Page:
Fulvius, in his censorship, erected a temple to Hercules and the Muses in the Circus Flaminius, as a proof that the state ought to cultivate the liberal arts, and adorned it with the paintings and statues which he had brought from Greece upon his conquest of Aetolia. He also set up Fasti in this temple, which are referred to by Macrobius. (Cic. pro Arch. 1. c.; Plin. H. N. xxxv. 10. s. 36. § 4 ; Eumenius, Orat. pro Scliolis Instaurand. 7. § 3 ; Macrob. Saturn, i. 12.) He left behind him two sons, both of whom obtained the consulship. [Nos. 3 and 4.] His brother, by his mother's side, was C. Valerius Laevinus, who accompanied him in his Aetolian campaign (Polyb. xxii. 12), and who was consul in b.c. 176.

3. M. fulvius M. f. M. n. nobilior, son of No. 2, was tribune of the plebs b.c. 171 (Liv. xlii. 32), curule aedile b. c. 166, the year in which the Andria of Terence was performed (Tit. Andr. Terent.}, and consul B. c. 159, with Cn. Cornelius Dolabella. Of the events of his consulship we have no records ; but as the triumphal fasti assign him a triumph in the following year over the Eleates, a Ligurian people, he must have carried on war in Liguria.

4. Q. fulvius M. f. M. n. nobilior, son of No. 2, was consul b. c. 153 with T. Annius Luscus. Livy mentions (xxxix. 44) a Q. Fulvius Nobilior who was appointed in b. c. 184 one of the triumviri for founding the colonies of Potentia and Pisaurum ; and as Cicero says (Brut. 20) that Q. Nobilior, the son of the conqueror of the Aetolians, was a triumvir coloniae deducendae, though he does not mention the name of the colony, it would seem that the Q. Nobilior mentioned by Livy is the same as the one referred to by Cicero. But there are two objections to this natural conclusion: in the first place, it is exceedingly unlikely, and quite contrary to Roman practice, that such important duties as were involved in the foundation of a colony should have been entrusted to a person so young as Q. Nobilior must have been at that time, since he did not obtain the consulship for thirty-one years afterwards ; and in the second place, the Q. Fulvius M. f. who, says Livy (xl. 42), was elected triumvir epulo in b.£. 180, while still a boy (praeteoctatus), can hardly mean any one else than the son of the great M. Fulvius whose name occurs so often in that part of the historian's writings. A consideration of dates will make it almost certain that this Q. Fulvius M. f. must be the same as the consul of b. c. 153 ; for supposing him to have been sixteen when he was enrolled in the college of the epulones, he would have been forty-three when he was elected consul, the age at which a citizen could first obtain this honour. We there­fore conclude that the Q. Nobilior who was tri­umvir in b. c. 184 must be a different person from the consul of 153.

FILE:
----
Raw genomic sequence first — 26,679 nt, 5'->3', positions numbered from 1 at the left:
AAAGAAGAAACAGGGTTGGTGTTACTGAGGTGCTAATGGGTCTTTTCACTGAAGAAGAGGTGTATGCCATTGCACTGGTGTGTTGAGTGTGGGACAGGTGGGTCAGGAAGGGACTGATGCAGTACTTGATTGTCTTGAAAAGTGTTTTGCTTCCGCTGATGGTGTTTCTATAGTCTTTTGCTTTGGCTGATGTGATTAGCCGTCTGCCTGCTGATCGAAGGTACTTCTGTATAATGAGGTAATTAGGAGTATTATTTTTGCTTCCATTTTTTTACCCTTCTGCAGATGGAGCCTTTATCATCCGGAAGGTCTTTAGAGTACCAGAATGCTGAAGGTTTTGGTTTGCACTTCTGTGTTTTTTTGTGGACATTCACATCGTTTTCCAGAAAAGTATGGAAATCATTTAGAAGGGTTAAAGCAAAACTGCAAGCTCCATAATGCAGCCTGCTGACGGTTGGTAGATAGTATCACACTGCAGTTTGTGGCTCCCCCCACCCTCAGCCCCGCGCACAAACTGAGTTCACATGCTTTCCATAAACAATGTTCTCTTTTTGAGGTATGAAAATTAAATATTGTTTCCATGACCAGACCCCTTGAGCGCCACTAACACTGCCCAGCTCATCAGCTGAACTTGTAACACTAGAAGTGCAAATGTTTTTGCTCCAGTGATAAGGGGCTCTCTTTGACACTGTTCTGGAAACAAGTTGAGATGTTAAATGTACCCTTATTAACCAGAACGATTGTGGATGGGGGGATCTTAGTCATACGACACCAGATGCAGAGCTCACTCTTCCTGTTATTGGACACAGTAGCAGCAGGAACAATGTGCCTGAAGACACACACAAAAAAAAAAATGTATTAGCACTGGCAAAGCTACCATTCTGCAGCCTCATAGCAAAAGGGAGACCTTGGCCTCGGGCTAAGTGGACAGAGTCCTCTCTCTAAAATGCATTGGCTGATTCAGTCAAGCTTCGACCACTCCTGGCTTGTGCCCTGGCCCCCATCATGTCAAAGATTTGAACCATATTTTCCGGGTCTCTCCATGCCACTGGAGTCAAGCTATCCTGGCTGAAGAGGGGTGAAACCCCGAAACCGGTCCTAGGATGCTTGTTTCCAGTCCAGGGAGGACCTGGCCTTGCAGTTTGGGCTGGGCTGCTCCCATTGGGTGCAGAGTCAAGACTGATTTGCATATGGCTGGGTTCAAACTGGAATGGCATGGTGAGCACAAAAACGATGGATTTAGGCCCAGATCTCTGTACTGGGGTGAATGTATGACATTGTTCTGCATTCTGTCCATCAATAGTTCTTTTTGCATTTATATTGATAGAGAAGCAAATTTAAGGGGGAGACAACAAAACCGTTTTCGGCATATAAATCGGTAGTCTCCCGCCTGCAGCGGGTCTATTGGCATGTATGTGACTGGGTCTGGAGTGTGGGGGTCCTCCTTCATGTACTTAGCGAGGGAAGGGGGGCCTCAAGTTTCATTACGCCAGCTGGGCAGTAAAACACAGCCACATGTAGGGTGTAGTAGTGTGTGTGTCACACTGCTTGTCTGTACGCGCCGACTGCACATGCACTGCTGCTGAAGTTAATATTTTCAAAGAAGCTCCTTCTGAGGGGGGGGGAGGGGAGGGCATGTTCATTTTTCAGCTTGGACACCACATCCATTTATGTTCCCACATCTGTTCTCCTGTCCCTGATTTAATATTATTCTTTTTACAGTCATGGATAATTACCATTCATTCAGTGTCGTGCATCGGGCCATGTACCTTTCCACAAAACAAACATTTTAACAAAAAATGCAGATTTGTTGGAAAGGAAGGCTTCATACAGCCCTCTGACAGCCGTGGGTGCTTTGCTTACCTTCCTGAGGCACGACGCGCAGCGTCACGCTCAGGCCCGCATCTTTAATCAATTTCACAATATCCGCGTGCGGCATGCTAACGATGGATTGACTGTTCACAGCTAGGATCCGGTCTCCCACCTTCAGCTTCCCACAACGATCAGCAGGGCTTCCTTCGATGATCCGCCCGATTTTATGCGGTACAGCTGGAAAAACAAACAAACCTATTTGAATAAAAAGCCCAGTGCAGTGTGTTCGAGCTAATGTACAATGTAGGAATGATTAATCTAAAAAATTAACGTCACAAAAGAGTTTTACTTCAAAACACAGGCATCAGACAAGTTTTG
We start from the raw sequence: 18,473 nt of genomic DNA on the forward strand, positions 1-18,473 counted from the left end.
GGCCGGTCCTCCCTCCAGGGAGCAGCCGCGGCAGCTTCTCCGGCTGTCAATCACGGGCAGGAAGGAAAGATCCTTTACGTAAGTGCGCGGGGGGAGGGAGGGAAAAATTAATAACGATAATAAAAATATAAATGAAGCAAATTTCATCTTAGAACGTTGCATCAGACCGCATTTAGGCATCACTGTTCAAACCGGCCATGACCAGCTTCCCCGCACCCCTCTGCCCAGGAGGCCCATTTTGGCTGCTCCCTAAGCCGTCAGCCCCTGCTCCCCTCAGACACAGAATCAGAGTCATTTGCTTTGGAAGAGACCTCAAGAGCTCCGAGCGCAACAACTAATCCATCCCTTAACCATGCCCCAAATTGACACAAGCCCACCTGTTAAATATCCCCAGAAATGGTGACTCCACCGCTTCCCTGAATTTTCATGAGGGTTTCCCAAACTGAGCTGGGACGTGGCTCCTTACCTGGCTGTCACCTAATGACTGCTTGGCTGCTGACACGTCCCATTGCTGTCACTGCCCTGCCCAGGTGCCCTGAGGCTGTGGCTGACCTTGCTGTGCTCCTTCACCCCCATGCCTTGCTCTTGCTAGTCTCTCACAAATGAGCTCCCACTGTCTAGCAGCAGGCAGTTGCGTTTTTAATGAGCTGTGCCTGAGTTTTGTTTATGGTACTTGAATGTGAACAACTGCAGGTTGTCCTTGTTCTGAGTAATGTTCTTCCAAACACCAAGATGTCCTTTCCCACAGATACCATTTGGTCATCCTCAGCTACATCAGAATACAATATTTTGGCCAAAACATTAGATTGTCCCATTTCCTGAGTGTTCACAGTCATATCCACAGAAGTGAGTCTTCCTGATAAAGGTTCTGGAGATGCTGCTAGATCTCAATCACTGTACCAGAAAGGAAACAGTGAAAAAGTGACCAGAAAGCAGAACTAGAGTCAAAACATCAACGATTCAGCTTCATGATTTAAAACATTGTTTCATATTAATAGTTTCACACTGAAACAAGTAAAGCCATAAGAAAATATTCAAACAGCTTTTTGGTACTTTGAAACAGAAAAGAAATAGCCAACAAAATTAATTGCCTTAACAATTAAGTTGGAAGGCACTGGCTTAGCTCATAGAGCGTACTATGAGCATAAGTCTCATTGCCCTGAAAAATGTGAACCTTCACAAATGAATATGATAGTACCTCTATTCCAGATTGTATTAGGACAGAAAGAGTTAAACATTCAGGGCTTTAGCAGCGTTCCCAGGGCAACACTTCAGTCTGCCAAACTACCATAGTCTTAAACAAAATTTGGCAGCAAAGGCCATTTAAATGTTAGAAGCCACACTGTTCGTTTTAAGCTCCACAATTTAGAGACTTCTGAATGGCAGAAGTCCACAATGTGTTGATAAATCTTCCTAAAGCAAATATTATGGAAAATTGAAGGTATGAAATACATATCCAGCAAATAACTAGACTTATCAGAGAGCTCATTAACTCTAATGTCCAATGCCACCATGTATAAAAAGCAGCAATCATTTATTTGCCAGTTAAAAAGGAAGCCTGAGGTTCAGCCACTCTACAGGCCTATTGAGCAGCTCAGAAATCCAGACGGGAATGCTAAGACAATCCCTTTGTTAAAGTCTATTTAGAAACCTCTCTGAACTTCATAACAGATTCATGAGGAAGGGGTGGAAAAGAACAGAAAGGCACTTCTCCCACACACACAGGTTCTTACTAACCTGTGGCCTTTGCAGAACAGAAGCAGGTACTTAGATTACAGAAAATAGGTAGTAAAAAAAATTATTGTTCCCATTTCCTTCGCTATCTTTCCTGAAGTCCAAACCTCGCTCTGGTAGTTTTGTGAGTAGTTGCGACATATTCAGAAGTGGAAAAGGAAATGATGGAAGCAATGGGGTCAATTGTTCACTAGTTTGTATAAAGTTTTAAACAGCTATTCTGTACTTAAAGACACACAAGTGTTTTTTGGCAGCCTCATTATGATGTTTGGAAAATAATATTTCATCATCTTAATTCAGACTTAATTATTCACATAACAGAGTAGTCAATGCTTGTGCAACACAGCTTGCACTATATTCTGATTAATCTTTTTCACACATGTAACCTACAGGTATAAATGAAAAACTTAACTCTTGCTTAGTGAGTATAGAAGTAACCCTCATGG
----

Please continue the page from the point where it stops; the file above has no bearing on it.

The consuls of the year b.c. 153 entered upon their office on the kalends of January, whereas up to this time the ides of March had been the day on which they took possession: of their dignity. The formidable revolt of the Celtiberians is given as the reason of this alteration ; but whatever may have been the cause, the kalends of January continued from this time forth to be the first day of the con­sular year. (Cassiodorus and Marianus, Chron.; Liv. Epit. 47, refers to this change, but the words are not intelligible as they stand. See the notes in Drakenborch's edition.) Since the conquest of the